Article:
Trip from Madrid Spain to Rome Italy - September 1984
9/14/1984 - Arrival in Madrid
Avila Spain is one the best preserved medieval walled cities in Europe. The walls were constructed in the 12th century after the Christians reconquered the area from the Moorish occupation
The pictures were taken on the Roman Bridge which spans more than 1000 ft over the Tormes River. The bridge was originally built in 89 AD but was reconstructed in the 1600s after being damaged by flood waters
We were going to visit Gibraltar by crossing the border at La Linea. At that time, the Spanish Government was pressuring Great Britain on Gibraltar and closed the border to all but native Gibraltarese and Spanish civilians who worked in Gibraltar. As a result, this was as close as we got to Gibraltar
We overnighted in Malaga staying at a parador the Malaga Gibralfaro which was an old stone monastery in earlier times. Paradores are hotels constructed using old edifices such as castles, monasteries, etc., and are operated by the Spanish Government. When we arrived, I made the mistake of drinking water from the tap. Very soon I had a very bad case of Montezuma's Revenge which knocked me down for a day. While there I did some "ham" operating from our room as K6EID/EA7
We drove from Salamanca to Coimbra entering Portugal at the Vilar Formosos border crossing. It was originally the Roman town Aeminium. It was the capital of Portugal in the 12th and 13th centuries
Fatima is home of the Shrine to Our Lady of Fatima. The Blessed Virgin made a number of apparitions to three small shepherd children, Francisco Marto, Jacinto Marto, and Lucy dos Santos here in 1917. Sister Lucy is still living in Coimbra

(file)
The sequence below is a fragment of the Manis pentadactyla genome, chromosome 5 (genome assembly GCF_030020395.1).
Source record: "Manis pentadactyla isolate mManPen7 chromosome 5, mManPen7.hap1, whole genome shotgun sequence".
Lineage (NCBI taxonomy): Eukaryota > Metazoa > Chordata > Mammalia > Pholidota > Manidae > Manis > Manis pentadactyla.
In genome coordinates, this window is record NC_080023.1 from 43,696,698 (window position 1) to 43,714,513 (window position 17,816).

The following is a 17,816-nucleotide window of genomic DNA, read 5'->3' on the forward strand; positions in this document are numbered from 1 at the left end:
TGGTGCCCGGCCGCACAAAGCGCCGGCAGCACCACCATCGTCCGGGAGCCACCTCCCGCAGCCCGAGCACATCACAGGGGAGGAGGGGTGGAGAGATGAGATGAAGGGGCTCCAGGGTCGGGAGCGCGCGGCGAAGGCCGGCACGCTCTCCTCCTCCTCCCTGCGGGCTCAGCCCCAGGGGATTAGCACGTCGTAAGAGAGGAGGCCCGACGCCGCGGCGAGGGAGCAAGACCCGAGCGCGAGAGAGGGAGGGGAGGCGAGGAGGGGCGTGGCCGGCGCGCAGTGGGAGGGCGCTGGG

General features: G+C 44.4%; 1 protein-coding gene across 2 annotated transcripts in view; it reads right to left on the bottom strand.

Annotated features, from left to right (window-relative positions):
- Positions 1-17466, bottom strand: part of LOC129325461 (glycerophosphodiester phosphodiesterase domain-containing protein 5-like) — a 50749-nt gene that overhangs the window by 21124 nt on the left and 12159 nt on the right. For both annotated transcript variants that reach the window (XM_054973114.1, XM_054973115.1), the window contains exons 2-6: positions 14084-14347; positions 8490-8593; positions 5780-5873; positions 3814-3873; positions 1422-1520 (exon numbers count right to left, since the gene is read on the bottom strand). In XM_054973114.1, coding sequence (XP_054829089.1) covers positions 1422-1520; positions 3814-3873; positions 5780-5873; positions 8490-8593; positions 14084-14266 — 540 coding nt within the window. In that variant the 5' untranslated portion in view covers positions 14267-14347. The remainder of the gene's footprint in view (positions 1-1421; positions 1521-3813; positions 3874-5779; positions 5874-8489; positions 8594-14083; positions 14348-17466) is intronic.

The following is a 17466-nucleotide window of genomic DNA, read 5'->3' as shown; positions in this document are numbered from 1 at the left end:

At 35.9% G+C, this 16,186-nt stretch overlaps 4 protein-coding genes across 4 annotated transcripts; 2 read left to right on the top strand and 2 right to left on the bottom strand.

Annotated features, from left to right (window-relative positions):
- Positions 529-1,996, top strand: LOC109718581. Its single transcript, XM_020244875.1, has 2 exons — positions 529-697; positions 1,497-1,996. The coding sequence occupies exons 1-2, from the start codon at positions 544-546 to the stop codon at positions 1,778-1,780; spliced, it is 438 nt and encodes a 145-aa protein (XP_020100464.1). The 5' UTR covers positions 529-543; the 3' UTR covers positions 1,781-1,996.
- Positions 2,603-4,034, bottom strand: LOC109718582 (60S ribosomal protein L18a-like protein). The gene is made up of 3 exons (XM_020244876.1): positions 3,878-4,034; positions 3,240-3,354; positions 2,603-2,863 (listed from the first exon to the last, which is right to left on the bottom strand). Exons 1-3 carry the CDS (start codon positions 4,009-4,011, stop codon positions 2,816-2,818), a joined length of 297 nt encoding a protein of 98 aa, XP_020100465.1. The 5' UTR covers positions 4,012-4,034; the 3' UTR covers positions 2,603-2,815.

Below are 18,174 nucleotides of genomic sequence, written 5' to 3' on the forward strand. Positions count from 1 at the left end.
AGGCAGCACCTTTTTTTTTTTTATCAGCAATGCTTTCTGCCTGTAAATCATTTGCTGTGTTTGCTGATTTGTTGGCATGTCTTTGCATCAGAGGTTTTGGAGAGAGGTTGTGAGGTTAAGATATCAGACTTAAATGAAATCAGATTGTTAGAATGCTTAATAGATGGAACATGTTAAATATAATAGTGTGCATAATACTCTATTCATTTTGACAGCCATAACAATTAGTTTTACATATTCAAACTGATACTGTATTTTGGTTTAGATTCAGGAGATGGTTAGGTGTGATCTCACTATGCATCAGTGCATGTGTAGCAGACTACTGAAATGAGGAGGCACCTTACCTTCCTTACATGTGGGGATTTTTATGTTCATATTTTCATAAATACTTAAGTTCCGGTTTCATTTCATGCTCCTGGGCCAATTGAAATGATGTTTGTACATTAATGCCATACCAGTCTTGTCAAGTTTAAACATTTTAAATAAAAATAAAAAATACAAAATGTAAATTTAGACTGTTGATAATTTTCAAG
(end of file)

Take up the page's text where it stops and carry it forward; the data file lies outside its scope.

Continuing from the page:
The highlight of Sintra is the old Moorish castle on the heights above the city. The Moors built the Castelo dos Mouros in the 8th or 9th century. The town was retaken by Christians in 1147 and the castle was largely destroyed. It was restored in the 1860s. The complex seen in the first picture from the wall is the former Royal Summer Palace
Beja was a stop on our way back to Spain to visit the castle there. The castle was built during the reign of King Diniz in the 13th century over the remains of a Roman castellum that had been fortified by the Moors during their occupation of the area. It consists of battlemented walls with four square corner towers and a central granite and marble keep (Torre de Menagem).
Ceuta is one of two Spanish enclaves in Morocco which Spain retained after giving up sovereignty over Spanish Morocco. It is opposite Gibraltar. There is a mountain in Morocco just outside Ceuta called Jebel Musa. This mountain and the Rock of Gibraltar (Arabic name Jabal Ţāriq from which the name Gibraltar is derived) were what the ancients called the Pillars of Hercules. We came to visit a "ham radio" friend Juan Jose Rosales (EA9IE) who suggested we visit Ceuta on our trip to Spain. We had a most enjoyable time meeting many fellow "hams" (at that time, Ceuta had the highest percentage of "hams" in their population of anyplace in the world). The first picture with Juan was taken by the old Portuguese Fortress which dates back to the time around the Portuguese capture of the city in the 15th century. The picture by the monument to the Falange Party is outside the Cathedral